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Excerpt: A Scotch-Irishman speaks of his own

    "These people were high-spirited, energetic, careful, loving principle as they loved life, pertinacious, thritfy, filled with the love of country, deeply imbued through centuries of oppression with the thought of civil and religious liberty.  They... resolutely turned their faces to the rich interior of America and undertook the greater task of subduing the Indian, laying low the forest, tilling the land and raising the home, erecting the church and the school, all under equal rights to every man...
    "The homes of these people were homes of plenty, not wastefulness.  Wherever I have seen them they were cultivated people, for wherever any community of them existed the school and the college rose next to the house of worship.  There is not a large family holding the names of these people which has not sent one of its sons to some institution of learning.  Their houses are filled with the substantial and beautiful things which adorn a house of plenty.  In my...home the old clock which has rung the births, the deaths, the marriages, and has for one hundred and fifty years looked upon all the changes of the day; the old candle stand; the book case; the corner cupboard; and the grandmother's chair; the high poster bed upon which I was born - all made by a Scotch-Irishman, and which adorned the house of my grandfather and his father and my father, are as exquisitely cared and beautifully formed, and evidence as much taste as anything known to me in any place or any country."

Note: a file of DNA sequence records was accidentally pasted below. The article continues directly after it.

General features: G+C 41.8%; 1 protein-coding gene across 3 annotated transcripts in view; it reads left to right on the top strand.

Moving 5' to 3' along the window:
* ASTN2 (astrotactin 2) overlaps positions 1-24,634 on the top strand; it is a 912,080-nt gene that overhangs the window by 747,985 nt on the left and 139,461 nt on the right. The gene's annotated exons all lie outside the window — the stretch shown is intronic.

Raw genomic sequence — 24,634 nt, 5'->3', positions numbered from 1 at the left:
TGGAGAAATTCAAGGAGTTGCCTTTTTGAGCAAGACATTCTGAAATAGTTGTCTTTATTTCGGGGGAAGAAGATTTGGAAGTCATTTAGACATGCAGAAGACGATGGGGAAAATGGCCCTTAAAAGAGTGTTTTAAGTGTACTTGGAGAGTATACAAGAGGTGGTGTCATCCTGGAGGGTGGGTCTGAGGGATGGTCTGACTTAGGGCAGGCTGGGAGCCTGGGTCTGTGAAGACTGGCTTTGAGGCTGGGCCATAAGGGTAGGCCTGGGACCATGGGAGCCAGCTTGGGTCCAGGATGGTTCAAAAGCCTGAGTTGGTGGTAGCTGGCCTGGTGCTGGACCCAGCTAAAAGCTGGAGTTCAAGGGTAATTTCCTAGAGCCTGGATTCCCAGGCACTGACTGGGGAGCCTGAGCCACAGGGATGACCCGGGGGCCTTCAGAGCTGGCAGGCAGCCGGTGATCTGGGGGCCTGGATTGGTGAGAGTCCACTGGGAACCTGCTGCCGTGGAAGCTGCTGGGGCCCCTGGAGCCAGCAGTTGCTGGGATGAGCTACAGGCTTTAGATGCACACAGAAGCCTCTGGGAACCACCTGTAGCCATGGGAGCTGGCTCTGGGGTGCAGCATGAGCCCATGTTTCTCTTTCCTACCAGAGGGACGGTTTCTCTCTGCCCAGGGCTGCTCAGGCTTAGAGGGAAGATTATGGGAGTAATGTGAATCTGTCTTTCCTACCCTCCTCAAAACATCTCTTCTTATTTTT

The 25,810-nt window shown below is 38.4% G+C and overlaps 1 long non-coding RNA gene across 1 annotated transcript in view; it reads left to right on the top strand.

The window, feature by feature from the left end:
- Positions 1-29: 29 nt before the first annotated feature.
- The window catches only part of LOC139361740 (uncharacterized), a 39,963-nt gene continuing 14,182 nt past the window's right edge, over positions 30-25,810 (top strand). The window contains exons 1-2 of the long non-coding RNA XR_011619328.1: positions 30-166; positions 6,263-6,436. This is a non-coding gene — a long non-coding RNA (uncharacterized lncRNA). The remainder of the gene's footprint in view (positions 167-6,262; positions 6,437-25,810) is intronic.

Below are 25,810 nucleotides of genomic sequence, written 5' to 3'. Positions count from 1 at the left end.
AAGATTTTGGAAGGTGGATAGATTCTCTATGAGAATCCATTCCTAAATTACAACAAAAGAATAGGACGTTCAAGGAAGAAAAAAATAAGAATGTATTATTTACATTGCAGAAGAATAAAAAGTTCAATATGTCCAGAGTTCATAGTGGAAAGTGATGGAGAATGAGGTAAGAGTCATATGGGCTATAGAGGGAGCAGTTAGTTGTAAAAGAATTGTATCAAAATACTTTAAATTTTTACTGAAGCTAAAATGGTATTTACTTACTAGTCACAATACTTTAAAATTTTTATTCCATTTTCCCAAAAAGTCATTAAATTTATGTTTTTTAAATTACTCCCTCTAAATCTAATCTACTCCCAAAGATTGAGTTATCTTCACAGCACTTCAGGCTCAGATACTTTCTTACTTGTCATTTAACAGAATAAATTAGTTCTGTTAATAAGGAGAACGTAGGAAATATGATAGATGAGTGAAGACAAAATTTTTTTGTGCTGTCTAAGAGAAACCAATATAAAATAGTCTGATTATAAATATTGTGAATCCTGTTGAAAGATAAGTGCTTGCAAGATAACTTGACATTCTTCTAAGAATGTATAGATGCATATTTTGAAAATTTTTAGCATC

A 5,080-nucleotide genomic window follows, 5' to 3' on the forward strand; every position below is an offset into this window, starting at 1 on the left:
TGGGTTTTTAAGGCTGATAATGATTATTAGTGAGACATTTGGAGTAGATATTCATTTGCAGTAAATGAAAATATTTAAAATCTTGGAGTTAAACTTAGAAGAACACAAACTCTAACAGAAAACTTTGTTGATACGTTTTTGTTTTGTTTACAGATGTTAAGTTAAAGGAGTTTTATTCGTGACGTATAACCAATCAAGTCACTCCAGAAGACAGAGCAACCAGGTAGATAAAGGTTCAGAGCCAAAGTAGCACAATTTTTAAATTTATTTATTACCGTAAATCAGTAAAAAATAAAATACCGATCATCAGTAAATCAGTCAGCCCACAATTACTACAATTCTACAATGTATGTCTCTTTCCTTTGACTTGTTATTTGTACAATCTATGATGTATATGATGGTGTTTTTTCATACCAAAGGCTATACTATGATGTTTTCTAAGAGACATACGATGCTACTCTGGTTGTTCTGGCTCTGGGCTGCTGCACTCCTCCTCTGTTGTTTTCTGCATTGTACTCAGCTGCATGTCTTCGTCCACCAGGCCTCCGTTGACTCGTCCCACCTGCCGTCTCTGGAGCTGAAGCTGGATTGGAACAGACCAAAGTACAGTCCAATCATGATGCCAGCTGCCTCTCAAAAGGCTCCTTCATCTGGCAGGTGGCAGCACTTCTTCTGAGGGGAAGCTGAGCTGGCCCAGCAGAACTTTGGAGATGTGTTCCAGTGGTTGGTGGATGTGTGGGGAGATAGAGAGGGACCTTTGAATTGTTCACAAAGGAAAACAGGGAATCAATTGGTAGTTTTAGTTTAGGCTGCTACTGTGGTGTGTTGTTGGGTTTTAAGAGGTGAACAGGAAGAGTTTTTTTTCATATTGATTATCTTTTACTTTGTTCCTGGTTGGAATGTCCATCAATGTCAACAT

Source: Gov. William A. MacCorkle, The Recollections of Fifty Years of West Virginia (1928).


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